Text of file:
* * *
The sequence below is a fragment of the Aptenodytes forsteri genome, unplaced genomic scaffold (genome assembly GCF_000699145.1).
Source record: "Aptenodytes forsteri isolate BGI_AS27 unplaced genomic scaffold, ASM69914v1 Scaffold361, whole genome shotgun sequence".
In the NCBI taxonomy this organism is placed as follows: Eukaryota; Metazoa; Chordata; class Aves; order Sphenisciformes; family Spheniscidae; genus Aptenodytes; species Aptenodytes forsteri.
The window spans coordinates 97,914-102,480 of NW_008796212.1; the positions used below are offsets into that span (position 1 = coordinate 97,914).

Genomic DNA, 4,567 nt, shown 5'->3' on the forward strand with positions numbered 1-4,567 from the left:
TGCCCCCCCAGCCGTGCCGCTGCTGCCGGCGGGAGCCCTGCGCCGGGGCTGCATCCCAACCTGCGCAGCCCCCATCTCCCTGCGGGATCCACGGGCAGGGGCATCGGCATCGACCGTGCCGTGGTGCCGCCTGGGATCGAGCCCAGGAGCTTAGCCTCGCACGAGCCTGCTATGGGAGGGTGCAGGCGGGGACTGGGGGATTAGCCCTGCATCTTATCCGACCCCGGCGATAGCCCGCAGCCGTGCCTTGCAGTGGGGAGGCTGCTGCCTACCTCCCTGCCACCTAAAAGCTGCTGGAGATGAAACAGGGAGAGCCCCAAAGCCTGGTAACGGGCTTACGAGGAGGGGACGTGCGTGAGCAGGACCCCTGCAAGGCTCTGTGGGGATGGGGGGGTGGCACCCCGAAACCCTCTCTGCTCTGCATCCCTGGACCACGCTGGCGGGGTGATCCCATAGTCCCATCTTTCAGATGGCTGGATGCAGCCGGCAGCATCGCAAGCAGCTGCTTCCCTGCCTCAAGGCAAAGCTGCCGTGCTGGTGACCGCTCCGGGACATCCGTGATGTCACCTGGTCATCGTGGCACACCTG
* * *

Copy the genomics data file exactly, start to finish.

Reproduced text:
The sequence below is a fragment of the Aptenodytes forsteri genome, unplaced genomic scaffold (genome assembly GCF_000699145.1).
Source record: "Aptenodytes forsteri isolate BGI_AS27 unplaced genomic scaffold, ASM69914v1 Scaffold361, whole genome shotgun sequence".
In the NCBI taxonomy this organism is placed as follows: Eukaryota; Metazoa; Chordata; class Aves; order Sphenisciformes; family Spheniscidae; genus Aptenodytes; species Aptenodytes forsteri.
The window spans coordinates 97,914-102,480 of NW_008796212.1; the positions used below are offsets into that span (position 1 = coordinate 97,914).

Genomic DNA, 4,567 nt, shown 5'->3' on the forward strand with positions numbered 1-4,567 from the left:
TGCCCCCCCAGCCGTGCCGCTGCTGCCGGCGGGAGCCCTGCGCCGGGGCTGCATCCCAACCTGCGCAGCCCCCATCTCCCTGCGGGATCCACGGGCAGGGGCATCGGCATCGACCGTGCCGTGGTGCCGCCTGGGATCGAGCCCAGGAGCTTAGCCTCGCACGAGCCTGCTATGGGAGGGTGCAGGCGGGGACTGGGGGATTAGCCCTGCATCTTATCCGACCCCGGCGATAGCCCGCAGCCGTGCCTTGCAGTGGGGAGGCTGCTGCCTACCTCCCTGCCACCTAAAAGCTGCTGGAGATGAAACAGGGAGAGCCCCAAAGCCTGGTAACGGGCTTACGAGGAGGGGACGTGCGTGAGCAGGACCCCTGCAAGGCTCTGTGGGGATGGGGGGGTGGCACCCCGAAACCCTCTCTGCTCTGCATCCCTGGACCACGCTGGCGGGGTGATCCCATAGTCCCATCTTTCAGATGGCTGGATGCAGCCGGCAGCATCGCAAGCAGCTGCTTCCCTGCCTCAAGGCAAAGCTGCCGTGCTGGTGACCGCTCCGGGACATCCGTGATGTCACCTGGTCATCGTGGCACACCTG